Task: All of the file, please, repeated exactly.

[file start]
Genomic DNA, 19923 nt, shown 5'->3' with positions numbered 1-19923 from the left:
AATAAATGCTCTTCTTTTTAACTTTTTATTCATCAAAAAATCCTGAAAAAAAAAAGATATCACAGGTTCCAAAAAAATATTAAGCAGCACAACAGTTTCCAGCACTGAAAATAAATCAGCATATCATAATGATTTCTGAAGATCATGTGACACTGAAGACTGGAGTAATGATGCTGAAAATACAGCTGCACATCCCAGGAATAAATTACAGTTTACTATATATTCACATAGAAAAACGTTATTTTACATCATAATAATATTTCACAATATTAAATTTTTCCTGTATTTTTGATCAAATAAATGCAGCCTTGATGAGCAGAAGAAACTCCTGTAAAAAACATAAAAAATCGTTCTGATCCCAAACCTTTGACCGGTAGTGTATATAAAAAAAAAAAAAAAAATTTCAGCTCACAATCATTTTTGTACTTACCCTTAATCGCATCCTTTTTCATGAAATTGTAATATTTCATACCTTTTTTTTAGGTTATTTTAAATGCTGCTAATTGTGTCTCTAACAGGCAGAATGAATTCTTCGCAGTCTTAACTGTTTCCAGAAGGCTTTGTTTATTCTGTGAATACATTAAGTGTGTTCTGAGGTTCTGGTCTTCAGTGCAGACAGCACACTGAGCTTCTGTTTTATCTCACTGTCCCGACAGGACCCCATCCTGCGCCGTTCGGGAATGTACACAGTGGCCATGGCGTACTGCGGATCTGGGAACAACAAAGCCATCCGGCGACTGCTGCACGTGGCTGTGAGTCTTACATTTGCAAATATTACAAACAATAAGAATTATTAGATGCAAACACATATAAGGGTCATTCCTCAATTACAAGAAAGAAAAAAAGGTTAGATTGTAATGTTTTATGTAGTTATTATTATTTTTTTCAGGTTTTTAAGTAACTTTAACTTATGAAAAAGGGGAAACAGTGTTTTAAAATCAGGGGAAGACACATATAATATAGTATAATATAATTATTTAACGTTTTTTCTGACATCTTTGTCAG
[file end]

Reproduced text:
Genomic DNA, 19923 nt, shown 5'->3' with positions numbered 1-19923 from the left:
AATAAATGCTCTTCTTTTTAACTTTTTATTCATCAAAAAATCCTGAAAAAAAAAAGATATCACAGGTTCCAAAAAAATATTAAGCAGCACAACAGTTTCCAGCACTGAAAATAAATCAGCATATCATAATGATTTCTGAAGATCATGTGACACTGAAGACTGGAGTAATGATGCTGAAAATACAGCTGCACATCCCAGGAATAAATTACAGTTTACTATATATTCACATAGAAAAACGTTATTTTACATCATAATAATATTTCACAATATTAAATTTTTCCTGTATTTTTGATCAAATAAATGCAGCCTTGATGAGCAGAAGAAACTCCTGTAAAAAACATAAAAAATCGTTCTGATCCCAAACCTTTGACCGGTAGTGTATATAAAAAAAAAAAAAAAAATTTCAGCTCACAATCATTTTTGTACTTACCCTTAATCGCATCCTTTTTCATGAAATTGTAATATTTCATACCTTTTTTTTAGGTTATTTTAAATGCTGCTAATTGTGTCTCTAACAGGCAGAATGAATTCTTCGCAGTCTTAACTGTTTCCAGAAGGCTTTGTTTATTCTGTGAATACATTAAGTGTGTTCTGAGGTTCTGGTCTTCAGTGCAGACAGCACACTGAGCTTCTGTTTTATCTCACTGTCCCGACAGGACCCCATCCTGCGCCGTTCGGGAATGTACACAGTGGCCATGGCGTACTGCGGATCTGGGAACAACAAAGCCATCCGGCGACTGCTGCACGTGGCTGTGAGTCTTACATTTGCAAATATTACAAACAATAAGAATTATTAGATGCAAACACATATAAGGGTCATTCCTCAATTACAAGAAAGAAAAAAAGGTTAGATTGTAATGTTTTATGTAGTTATTATTATTTTTTTCAGGTTTTTAAGTAACTTTAACTTATGAAAAAGGGGAAACAGTGTTTTAAAATCAGGGGAAGACACATATAATATAGTATAATATAATTATTTAACGTTTTTTCTGACATCTTTGTCAG